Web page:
Hot Off Amazon’s Digital Text Platform…

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With help from wizard Kindle formatter Joshua Tallent, I now have a new title available at Amazon’s Kindle Store.  It’s A Poet’s Progress at Bennington – Vol. 1. It comprises the work I did during my first semester in the Bennington College Writing Seminars MFA program, a mix of commentary on poets and my own original poems. My teacher that semester was David Lehman, editor for the highly successful Best American Poetry Series.  David was a terrific teacher and a great wit.  The way it worked was that I would send him a packet once a month during the semester, responding to his suggested readings and assignments, so this first volume contains four packets.  Then we all gathered on the classic New England campus of Bennington in southern Vermont for a 10-day orgy of workshops, special lectures, and nonstop conversations and arguments among fellow students.

I wasn’t the oldest student in my class, which graduated in January of 2003.  The low-residency MFA writing programs are terrific for people who have pursued other careers, like mine as a journalist and corporate executive, and finally decide to try their hand at serious writing.  I loved every minute of the program, even the ones which involved painful realizations about the inadequacy of my own work.  I always felt I was moving toward something those two years of the Bennington MFA. When I came across the saved files of my packets for David Lehman, I decided to edit them lightly and publish them using Amazon’s Digital Text Publishing platform.  I set the price at the lowest one possible, a dollar, and that usually means Amazon will discount it to 80 cents.

I left Bennington eager to take my place in the literary world, and I worked hard to complete a booklength poem titled Downsizing the Heart, excerpts of which appear in this new Kindle volume.  But along the way, new passions arose, triggered by a conference I attended in Banff named Blogs ‘n’ Dogs, where I first saw someone making a podcast. That was in December, 2005, and I’ve been podcasting and experimenting with audio and video on the net ever since.

I still write poems occasionally, and I dutifully pack my big leather notebook of works in progress whenever I travel, in case the muse lures me from GarageBand and iMovie to pen and paper.  Having my work from eight years ago available on my Kindle may spark renewed interest in poetry.  And I bought a paper book of poems several days ago, W.S. Merwin’s latest, The Shadow of Sirius, which won the Pulitzer Prize for poetry this year, his second.  I’ve been fascinated by the insights and observations that my new Kindlesphere friend Andrys Basten has emailed me in the past two days, as she has taken the time for a very close reading of A Poet’s Progress – Vol. 1. It’s wonderful to have readers, and to hear from them.  We all know the Kindle and eBooks in general are making a new world of reading possible.  What’s not clear is how this emerging platform will revolutionize creative writing.  I’m enjoying my own small experiment as a way to find out.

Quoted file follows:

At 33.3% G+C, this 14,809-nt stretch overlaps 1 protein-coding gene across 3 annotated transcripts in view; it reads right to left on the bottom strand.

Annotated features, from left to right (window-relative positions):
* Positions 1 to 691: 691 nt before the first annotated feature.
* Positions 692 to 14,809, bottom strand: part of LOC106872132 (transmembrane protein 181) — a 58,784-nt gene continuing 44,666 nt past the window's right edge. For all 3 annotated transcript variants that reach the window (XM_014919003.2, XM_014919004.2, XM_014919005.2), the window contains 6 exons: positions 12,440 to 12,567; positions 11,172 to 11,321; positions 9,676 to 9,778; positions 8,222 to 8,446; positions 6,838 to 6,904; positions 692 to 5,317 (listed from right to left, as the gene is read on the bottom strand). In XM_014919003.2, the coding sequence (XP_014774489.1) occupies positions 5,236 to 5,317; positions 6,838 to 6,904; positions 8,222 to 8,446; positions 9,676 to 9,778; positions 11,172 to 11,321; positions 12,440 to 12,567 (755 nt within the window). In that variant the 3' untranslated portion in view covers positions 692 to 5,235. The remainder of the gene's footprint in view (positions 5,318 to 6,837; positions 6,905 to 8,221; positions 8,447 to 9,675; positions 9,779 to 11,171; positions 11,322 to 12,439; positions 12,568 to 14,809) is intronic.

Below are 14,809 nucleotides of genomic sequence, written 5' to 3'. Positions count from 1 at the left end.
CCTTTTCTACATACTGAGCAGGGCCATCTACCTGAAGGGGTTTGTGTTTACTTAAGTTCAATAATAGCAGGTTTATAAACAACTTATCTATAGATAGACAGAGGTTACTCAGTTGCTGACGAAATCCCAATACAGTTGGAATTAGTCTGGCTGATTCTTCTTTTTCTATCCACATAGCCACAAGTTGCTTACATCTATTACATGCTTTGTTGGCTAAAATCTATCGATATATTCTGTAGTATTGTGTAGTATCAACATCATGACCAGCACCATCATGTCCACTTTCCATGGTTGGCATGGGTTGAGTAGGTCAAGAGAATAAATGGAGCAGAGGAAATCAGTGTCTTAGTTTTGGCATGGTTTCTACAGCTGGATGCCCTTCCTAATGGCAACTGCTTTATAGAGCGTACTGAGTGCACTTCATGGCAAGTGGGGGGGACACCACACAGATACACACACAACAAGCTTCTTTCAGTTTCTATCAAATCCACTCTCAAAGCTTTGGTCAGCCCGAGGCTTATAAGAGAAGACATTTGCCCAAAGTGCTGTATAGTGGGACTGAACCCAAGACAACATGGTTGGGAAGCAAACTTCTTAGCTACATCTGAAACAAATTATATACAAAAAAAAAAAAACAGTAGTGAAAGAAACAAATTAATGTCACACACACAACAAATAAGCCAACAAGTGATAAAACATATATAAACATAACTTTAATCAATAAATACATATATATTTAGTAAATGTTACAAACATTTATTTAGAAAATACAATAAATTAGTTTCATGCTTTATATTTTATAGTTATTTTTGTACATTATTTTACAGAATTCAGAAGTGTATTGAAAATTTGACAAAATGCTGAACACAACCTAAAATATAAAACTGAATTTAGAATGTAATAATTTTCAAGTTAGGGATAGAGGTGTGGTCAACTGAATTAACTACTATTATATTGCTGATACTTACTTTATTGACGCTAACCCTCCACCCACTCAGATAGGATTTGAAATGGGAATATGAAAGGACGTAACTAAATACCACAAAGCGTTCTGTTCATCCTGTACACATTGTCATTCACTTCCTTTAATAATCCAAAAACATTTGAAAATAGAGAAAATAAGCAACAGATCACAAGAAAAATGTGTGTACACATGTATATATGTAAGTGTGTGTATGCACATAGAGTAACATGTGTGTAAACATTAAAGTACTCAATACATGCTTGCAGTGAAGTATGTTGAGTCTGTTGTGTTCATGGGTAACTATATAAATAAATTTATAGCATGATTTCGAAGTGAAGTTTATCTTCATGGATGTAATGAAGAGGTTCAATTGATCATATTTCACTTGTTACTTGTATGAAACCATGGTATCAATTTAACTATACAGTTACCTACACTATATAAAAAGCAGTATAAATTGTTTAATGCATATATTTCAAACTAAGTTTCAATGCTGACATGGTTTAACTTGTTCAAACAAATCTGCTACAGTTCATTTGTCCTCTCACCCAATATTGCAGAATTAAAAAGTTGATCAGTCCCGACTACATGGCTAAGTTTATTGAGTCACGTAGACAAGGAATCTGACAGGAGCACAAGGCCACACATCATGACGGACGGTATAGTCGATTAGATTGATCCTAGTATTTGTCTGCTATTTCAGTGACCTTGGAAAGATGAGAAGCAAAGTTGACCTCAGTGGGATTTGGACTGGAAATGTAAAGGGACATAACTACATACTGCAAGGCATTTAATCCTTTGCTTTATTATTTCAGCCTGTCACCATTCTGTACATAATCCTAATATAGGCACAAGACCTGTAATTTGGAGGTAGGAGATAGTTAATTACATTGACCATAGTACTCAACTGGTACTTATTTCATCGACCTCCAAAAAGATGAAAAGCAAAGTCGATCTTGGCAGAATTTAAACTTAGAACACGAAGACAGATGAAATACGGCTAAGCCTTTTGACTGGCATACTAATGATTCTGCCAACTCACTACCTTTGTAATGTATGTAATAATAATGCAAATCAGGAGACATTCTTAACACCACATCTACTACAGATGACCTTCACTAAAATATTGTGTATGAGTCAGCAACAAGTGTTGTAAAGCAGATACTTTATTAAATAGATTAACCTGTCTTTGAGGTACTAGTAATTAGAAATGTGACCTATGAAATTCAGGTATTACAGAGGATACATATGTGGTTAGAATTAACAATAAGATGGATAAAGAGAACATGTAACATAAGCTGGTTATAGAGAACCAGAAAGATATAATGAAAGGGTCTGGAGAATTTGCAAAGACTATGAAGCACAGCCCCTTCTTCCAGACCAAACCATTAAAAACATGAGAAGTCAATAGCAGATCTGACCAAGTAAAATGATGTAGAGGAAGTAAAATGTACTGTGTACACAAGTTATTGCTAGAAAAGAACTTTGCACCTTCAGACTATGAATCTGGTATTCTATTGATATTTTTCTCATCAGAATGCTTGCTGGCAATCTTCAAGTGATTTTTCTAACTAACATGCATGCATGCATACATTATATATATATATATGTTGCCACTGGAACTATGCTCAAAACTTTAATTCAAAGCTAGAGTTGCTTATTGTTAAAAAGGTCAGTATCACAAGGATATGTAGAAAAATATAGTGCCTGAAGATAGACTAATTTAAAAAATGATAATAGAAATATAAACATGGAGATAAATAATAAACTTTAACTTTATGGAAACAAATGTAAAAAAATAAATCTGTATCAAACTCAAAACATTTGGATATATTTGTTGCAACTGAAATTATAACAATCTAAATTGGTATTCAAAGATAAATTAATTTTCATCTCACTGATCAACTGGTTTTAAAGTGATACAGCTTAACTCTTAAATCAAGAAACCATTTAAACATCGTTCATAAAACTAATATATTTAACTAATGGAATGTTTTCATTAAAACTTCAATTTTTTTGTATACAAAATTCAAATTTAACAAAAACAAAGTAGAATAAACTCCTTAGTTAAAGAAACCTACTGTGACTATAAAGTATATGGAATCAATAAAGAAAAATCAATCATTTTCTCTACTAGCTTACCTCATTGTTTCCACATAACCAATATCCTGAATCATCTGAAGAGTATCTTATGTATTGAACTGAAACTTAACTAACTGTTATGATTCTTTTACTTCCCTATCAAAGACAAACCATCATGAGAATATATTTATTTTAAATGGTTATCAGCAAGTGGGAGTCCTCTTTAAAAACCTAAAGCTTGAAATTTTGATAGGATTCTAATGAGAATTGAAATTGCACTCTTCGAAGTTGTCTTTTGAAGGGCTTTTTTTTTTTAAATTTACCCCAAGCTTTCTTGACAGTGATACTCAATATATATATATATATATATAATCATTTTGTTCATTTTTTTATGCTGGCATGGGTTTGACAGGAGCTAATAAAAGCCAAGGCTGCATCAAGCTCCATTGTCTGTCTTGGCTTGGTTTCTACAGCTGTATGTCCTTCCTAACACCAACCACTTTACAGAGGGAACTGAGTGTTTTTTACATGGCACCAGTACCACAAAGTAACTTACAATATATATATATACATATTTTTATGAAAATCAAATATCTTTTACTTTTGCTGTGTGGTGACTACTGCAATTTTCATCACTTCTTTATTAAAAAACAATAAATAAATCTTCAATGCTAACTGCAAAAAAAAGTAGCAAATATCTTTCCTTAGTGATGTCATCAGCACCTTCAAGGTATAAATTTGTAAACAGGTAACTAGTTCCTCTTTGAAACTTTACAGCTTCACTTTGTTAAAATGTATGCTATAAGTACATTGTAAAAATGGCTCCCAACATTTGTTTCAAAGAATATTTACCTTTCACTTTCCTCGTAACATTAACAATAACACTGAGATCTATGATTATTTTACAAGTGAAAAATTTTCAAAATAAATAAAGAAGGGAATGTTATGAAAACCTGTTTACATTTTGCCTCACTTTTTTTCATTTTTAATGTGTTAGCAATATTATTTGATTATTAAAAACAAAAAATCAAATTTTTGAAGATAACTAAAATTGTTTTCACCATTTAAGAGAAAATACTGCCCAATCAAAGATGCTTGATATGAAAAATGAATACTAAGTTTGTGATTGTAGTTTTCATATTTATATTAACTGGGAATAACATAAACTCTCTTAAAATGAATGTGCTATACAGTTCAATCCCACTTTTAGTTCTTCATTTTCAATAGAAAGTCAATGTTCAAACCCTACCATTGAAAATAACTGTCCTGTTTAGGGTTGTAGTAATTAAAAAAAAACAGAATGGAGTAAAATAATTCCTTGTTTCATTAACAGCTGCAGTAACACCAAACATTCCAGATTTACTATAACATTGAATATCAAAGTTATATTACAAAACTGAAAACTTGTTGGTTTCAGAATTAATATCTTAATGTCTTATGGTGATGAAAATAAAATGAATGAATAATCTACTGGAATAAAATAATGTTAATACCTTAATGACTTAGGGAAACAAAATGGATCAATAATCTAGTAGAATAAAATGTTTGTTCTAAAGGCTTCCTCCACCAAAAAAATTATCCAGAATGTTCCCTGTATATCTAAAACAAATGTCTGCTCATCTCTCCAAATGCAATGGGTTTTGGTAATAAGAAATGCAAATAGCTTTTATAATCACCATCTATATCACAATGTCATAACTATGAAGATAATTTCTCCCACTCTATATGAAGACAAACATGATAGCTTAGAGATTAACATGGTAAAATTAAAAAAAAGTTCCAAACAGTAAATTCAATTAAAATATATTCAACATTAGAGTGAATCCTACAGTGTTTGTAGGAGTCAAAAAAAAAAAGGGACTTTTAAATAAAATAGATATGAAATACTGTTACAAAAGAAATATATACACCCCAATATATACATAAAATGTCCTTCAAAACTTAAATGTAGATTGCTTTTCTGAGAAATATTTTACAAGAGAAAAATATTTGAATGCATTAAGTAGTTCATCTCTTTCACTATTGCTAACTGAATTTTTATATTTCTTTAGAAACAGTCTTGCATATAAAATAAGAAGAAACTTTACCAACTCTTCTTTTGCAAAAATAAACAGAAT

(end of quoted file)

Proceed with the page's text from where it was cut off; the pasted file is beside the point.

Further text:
Here is my description of Vol. 1 as it appears on Amazon:

This volume’s commentary comprises considerations of The Best American Poetry 2000, “Tradition and the Individual Talent” by T.S. Eliot, nine short stories by Henry James, The Mooring of Starting Out by John Ashbery, The Golden Gate by Vikram Seth, Douglas Hofstadter’s translation of Eugene Onegin by Alexander Pushkin, The Sea and the Mirror by W. H. Auden, The Changing Light at Sandover by James Merrill, Sphere by A.R. Ammons, Garbage by A.R. Ammons, and The One Day by Donald Hall. Edgerly’s original poetry takes as its subject literary satire, travel in New Zealand, a villanelle on marriage, poetry. Also included are excerpts of a book-length poetry manuscript loosely drawn from the author’s experience as an executive at a gas company.

All that for a buck, and of course there’s the free sample available if you’d like a taste of the work first…

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